The sooner the better, but also better late than never when it comes to exercise.

As reported earlier this week, researchers from three new studies have found compelling evidence that middle age isn’t too late to get active and reap the reward of better health.

As long as they started between the ages of 45 and 64, results from one study showed that participants who exercised 30 minutes, 4-5 days a week – including one high-intensity workout – for two years reversed affects on the health of their heart from a previously sedentary lifestyle.

Starting at an average age of late 40s, participants who maintained or increased their cardiovascular fitness over four years had a 40 per cent lower mortality rate according to another study of more than 6,000 people.

And with an average age of 71, 139, 000 people were monitored for 13 years to determine how walking affected mortality rates. Among those who walked at up to two hours a week, the mortality rate was 26 per cent less than participants that reported little to no activity. And those who walked two to six hours a week had 36 per cent lower mortality than participants in the two-hour cohort.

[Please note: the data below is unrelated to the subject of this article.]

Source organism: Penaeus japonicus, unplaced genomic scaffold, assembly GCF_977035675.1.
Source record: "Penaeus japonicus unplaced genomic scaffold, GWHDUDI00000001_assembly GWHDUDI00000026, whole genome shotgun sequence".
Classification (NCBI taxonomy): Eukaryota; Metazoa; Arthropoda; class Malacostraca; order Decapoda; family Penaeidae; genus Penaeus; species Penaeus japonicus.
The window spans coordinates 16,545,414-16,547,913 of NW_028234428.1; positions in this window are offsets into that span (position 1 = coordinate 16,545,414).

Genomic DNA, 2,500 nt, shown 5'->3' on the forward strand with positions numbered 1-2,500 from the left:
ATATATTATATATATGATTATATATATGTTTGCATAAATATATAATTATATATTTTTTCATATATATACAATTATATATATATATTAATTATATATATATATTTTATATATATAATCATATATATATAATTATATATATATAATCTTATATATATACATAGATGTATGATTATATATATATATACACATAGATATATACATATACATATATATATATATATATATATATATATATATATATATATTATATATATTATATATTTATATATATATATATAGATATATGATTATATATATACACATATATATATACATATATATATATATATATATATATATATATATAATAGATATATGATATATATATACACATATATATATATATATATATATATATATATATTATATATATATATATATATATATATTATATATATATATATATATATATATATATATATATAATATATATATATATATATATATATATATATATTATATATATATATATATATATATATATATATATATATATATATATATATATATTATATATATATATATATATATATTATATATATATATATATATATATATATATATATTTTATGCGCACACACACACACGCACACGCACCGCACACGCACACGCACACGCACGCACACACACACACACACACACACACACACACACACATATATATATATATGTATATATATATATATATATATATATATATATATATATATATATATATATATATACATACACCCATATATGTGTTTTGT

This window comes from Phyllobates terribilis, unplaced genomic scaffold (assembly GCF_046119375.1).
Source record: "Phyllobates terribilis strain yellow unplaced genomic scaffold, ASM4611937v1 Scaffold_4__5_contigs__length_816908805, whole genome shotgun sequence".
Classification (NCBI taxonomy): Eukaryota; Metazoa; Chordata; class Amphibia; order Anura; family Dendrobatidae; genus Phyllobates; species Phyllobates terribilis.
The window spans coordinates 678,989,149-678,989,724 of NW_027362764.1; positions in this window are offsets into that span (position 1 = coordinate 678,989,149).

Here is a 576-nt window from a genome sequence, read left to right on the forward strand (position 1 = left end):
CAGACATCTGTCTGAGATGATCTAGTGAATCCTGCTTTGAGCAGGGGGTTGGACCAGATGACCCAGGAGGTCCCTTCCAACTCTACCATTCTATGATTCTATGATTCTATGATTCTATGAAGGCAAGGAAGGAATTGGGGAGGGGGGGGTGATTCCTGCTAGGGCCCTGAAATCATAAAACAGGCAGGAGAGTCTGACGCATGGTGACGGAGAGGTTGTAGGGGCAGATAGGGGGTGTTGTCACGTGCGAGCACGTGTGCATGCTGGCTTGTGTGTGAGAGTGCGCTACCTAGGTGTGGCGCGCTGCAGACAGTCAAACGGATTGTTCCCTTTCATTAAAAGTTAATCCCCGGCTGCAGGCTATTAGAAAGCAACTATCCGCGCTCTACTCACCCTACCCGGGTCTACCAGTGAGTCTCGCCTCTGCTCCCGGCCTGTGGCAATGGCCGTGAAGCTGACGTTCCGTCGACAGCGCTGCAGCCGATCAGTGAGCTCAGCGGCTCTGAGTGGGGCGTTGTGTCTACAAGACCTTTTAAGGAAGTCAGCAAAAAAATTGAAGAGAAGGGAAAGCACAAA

In their conclusion, the walking study’s researchers offer pretty easy advice to action: “Walking is simple, free, and does not require any training, and thus is an ideal activity for most Americans, especially as they age.”

Throw in a 30-minute circuit training session once a week – check with your doctor first, of course – and it seems we can start improving our final outcome.